Wednesday, 22 July 2009

Free Acid!

There are hundreds of different products for getting limescale off toilets, sinks and kettles, and they all basically involve acid, which dissolves limescale if you leave it to soak for long enough.

There are also a lot of people, like me, growing hundreds of times more rhubarb than they can really handle because the plants get very very big and there's a limit to the amount of rhubarb crumble one can eat in a year.

Rhubarb is incredibly acidic.

Can anyone think of any reason I shouldn't boil up a load of rhubarb and use it as an organic, eco-friendly and incredibly cheap kettle, sink and toilet cleaner?

9 comments:

James Higham said...

Oh, I thought you were getting all Timothy Leary there.

Alice said...

Someone pointed out to me recently that if you do your blogroll properly it can show not just links but the titles of everyone's most recent post...

James Higham said...

That's true and I've seen it but I haven't worked out how yet. Think it might be a widget.

Alice said...

On Blogger, Click "Customise", Click "Add A Gadget", and choose "Blog List". There are different options depending on how much space you want it to take up, etc.

retoque fotografico said...

They will probably tell you you cant use it as they cannot make money from it! Great photo blog!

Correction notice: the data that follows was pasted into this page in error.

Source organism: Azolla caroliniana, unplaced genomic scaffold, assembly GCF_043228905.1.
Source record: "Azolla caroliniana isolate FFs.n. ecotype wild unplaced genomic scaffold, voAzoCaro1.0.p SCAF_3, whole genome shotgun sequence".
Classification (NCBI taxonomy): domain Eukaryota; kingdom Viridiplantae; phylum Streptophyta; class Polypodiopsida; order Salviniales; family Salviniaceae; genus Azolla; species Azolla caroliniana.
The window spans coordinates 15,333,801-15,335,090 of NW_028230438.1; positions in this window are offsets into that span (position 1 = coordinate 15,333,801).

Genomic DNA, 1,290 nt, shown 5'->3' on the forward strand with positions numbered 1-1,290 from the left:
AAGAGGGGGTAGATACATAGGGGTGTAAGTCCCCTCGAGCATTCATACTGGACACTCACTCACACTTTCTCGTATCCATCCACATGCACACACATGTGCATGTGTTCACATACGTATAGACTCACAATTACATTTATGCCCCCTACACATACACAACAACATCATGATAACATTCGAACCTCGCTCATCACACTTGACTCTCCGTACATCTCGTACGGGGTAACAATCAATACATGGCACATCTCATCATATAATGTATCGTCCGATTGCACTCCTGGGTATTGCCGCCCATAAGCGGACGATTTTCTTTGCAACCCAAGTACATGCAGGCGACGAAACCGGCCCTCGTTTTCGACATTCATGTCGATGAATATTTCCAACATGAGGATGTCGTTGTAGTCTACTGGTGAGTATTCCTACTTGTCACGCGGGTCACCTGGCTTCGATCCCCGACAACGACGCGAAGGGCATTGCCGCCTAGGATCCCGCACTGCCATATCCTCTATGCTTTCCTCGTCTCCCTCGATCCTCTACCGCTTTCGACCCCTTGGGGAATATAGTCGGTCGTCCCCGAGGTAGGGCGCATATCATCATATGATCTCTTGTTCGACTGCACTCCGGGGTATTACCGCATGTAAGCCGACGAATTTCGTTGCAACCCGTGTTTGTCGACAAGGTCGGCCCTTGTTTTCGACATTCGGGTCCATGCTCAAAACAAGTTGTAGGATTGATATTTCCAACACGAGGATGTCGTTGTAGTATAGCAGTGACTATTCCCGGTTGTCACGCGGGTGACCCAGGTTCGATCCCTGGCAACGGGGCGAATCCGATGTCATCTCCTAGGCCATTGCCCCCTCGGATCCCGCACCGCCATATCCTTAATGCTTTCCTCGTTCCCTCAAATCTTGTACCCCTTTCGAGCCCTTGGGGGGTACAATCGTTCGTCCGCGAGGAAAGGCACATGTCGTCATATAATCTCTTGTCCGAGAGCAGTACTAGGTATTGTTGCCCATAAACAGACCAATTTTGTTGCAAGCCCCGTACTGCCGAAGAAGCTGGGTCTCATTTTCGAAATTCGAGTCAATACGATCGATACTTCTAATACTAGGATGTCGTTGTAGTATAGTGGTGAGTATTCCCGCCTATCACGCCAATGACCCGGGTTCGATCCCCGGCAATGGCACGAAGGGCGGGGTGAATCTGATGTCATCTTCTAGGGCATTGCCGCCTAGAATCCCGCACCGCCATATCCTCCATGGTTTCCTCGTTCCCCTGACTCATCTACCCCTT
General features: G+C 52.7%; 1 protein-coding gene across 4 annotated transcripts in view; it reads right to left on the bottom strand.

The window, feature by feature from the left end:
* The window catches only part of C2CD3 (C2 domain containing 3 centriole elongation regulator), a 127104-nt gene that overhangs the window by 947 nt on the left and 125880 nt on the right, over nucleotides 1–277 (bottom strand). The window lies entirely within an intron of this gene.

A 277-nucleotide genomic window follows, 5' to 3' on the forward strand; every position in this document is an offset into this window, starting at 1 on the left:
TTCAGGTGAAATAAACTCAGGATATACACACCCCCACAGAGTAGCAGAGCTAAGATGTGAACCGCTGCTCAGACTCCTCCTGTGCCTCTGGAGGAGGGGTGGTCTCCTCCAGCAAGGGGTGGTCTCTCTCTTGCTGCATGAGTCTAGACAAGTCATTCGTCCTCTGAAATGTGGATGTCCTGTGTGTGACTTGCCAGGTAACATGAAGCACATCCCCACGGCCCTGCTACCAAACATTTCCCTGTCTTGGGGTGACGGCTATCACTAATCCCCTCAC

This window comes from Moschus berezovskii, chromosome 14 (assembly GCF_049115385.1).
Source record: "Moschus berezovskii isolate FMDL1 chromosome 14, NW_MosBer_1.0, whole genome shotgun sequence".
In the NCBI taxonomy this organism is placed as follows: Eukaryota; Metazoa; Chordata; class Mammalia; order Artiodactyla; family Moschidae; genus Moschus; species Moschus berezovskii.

Alice said...

Well, I've used rhubarb twice to descale the kettle and have left it in the toilet twice for a good soak while I've been away, and it works a treat. Doesn't seem to be going off in the bottle yet either.

What else can I use my free acid for?

rekindled said...

Wow how did you make it? Please tell!

Also did you find out about composting teabags (from your post way back in 2007!)

tony.callaghan said...

Hi Alice
I hope you are only using the stalks not leaves!
It might be free but I'm not convinced you gain.
If you boil the whole stalk, you create a soup of acids but also sugars and cellulose. The later are food for bacteria. So once the acid neutralises, you might be leaving thin coating of bacteria food? (not an issue in kettle but in toliet you are leaving a perfect growing medium for bacteria.
(From memory I think the reason Rhubarb leaves are poisonous to humans is oxalic acidic. If you are using domestic pans etc, you might be putting yourself at risk from cross injestion if you use the leaves)
Sorry if you know this, but I jumped to your blog from tea bags info

Alice said...

Tony thanks, that's a very good point. I guess I should put a bit of detergent in the loo to wash the rhubarb off when it's finished dissolving the limescale?

I hadn't been using the leaves but it's always worth mentioning when something is very highly poisonous - I am indeed using cooking pots!